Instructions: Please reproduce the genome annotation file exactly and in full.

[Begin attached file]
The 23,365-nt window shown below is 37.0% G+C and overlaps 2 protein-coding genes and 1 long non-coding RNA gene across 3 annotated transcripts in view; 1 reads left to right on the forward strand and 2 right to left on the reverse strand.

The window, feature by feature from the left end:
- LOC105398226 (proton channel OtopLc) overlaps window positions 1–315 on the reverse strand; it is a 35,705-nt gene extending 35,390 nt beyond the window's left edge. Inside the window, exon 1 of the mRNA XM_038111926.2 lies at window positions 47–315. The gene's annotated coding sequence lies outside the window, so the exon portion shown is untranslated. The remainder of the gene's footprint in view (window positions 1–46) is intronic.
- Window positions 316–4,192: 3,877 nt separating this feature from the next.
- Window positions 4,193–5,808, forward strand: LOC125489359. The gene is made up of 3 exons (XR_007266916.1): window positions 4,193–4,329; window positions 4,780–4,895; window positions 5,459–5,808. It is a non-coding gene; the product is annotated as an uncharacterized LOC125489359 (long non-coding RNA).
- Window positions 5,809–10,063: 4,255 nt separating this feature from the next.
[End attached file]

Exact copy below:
The 23,365-nt window shown below is 37.0% G+C and overlaps 2 protein-coding genes and 1 long non-coding RNA gene across 3 annotated transcripts in view; 1 reads left to right on the forward strand and 2 right to left on the reverse strand.

The window, feature by feature from the left end:
- LOC105398226 (proton channel OtopLc) overlaps window positions 1–315 on the reverse strand; it is a 35,705-nt gene extending 35,390 nt beyond the window's left edge. Inside the window, exon 1 of the mRNA XM_038111926.2 lies at window positions 47–315. The gene's annotated coding sequence lies outside the window, so the exon portion shown is untranslated. The remainder of the gene's footprint in view (window positions 1–46) is intronic.
- Window positions 316–4,192: 3,877 nt separating this feature from the next.
- Window positions 4,193–5,808, forward strand: LOC125489359. The gene is made up of 3 exons (XR_007266916.1): window positions 4,193–4,329; window positions 4,780–4,895; window positions 5,459–5,808. It is a non-coding gene; the product is annotated as an uncharacterized LOC125489359 (long non-coding RNA).
- Window positions 5,809–10,063: 4,255 nt separating this feature from the next.